“Furthermore, what the government is owed will be determined ? by the government itself. If it offers inflated estimates of how much long-term care costs, who’s to stop it?”

      This would start as just being what it cost to actually take care of the elderly and quickly spiral into far fetched estimates that always require the government to take the entire value of the property, and once implemented, how long do you think it will be until this payback is extended to other things? The camel would have its nose in the tent. An argument could be made that no matter the value of the house and if you’ve ever even taken assistance from the government that everyone in the country owes a debt to the government that should be repaid with home values after death. I mean you use ROADZ don’t you? And all those people you hire or work for they’re being subsidized by the government, so that practically the same as subsidizing you directly.

    3. Yes, that’s basically accurate, this is about whether government benefits should be means tested or uniform, and whether “means’ should include wealth or just income. I would note that it does turn a bit of the “death tax” rhetoric around with similar notions of fairness. With the estate tax, a reasonable point made is that, comparing two people with similar parents, the one whose parents die early get taxed more, which seems inequitable. With this policy, people feel annoyed that they’d be able to pass on more to their heirs if they died earlier. There are arguments against, of course, but that’s where people are coming from.

      Also, the polls are showing a massive age gap, with the elderly voting in favor of the Tories at rates not generally seen in other elections (which were more class based). If that’s the case with the policy, and the policy is really driving votes, I can only imagine the difference without the policy.

      1. “Yes, that’s basically accurate, this is about whether government benefits should be means tested or uniform, and whether “means’ should include wealth or just income.” – John Thacker

        Depends on where you live. In America income is taxed. In Sweden you are taxed on income plus wealth which is why some in the socialist heaven of Sweden are taxed more than 100% of their income.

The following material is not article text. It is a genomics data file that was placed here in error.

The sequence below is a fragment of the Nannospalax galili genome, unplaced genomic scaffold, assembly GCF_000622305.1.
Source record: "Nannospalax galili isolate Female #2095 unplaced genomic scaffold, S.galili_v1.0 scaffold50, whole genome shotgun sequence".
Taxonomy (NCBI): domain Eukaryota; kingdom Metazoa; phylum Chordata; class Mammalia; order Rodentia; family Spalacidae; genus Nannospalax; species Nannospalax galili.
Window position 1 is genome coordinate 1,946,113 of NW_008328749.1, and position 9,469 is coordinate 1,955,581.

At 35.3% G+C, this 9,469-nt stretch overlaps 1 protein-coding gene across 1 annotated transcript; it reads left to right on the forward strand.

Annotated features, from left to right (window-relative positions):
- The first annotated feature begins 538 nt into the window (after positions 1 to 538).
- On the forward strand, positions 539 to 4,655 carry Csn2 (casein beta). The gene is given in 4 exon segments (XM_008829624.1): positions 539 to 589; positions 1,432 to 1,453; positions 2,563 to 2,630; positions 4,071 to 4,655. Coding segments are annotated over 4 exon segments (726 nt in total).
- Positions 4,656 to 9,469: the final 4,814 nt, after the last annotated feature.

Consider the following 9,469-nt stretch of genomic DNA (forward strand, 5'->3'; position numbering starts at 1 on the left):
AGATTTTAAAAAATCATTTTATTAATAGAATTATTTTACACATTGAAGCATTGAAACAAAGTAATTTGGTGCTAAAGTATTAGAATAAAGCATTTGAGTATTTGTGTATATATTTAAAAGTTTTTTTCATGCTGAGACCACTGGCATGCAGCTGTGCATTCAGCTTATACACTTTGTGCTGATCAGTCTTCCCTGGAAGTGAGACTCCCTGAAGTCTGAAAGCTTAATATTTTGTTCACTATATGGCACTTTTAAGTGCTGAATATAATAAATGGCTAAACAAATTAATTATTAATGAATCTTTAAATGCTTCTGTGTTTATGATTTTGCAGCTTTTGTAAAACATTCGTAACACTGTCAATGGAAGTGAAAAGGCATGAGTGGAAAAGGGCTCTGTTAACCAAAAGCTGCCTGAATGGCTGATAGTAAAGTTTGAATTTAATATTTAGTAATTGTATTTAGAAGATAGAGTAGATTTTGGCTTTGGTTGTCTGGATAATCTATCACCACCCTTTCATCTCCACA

4. First, Nick did not write this article. Second, it’s not at all clear that Shikha is on the side of angry old farts.

      We have the same attitude here, it’s not limited to Jolly Old England. Try mentioning “means testing” within the earshot of a US retiree and expect your head to be torn off in anger. Old retired millionaires still get their social security checks and most people consider that to be grand and glorious.

      1. Except that Social Security is somewhat means tested, even if the method used is borderline retarded.

        1. It’s not retarded at all. The current system is effectively means tested based on lifetime earnings (since you get back much less of you contributions if you made lots of money).

          Means testing based on wealth or earnings in retirement, on the other hand, is unfair and subsidizes bad economic choices.

          1. Yes, but it is partially offset by Medicare premiums based on income to the point the premium rates approach the costs for so called Cadillac plans. Not complaining just pointing out that Medicare premiums are already means tested.

      2. If means testing were based on lifetime earnings, then there might (might) be a case for it. Otherwise it’s just another form of moral hazard which rewards grasshoppers and punishes ants. Basically, if you were dumb enough to defer gratification and save your money, then you deserve to pay for the spendthrift whi didn’t.

      3. Old retired millionaires still get their social security checks

        Old retired millionaires get a big negative return on their payments into Social Security. That’s already plenty of “means testing”, based effectively on lifetime earnings. Adding additional means testing to Social Security would punish people for saving for their own retirement, which is why it is a lousy idea.

        As for “millionaires”, if you want to keep up your lifestyle, your retirement savings need to be about 10-15x of your income at retirement. That means that probably the majority of Americans ought to be millionaires when they retire.

    5. The “dementia tax” would have made people support themselves using their own money, not really an unlibertarian notion.

      There’s another way to make people pay for their own support using their own money without taxing them… but I can’t remember what that’s called. I’ll comment back if I remember it.

    6. Basically, National Health (aka the government) would be sending you a bill. Generally, when the government send you a bill, it’s called a tax. But I could let that go since you don’t get the bill if you don’t consume the service.

      The problem is it is a sudden change to the insurance scheme. And it essentially says that the government insurance benefit is capped – unless you first perform a cashectomy. So the homeless junkie gets all the care possible for nothing whereas the pensioner first has to become homeless before he’s allowed the same level of care that the junkie gets.

      It is the same as a private insurance plan with this setup: The deductible is $500 a year if you make under 60K, and $5,000 a year if you make more than 60K. Anybody who can leave the plan leaves and the plan becomes insolvent. The only alternative is to force people into the plan, which the Supreme Court has called a tax.

      The essential truth is this: Some people simply are uninsurable. Pretending otherwise is to deny reality – also known as dementia. To propose a system where the indigent get more care than the wealthy is evil – also known as the welfare state.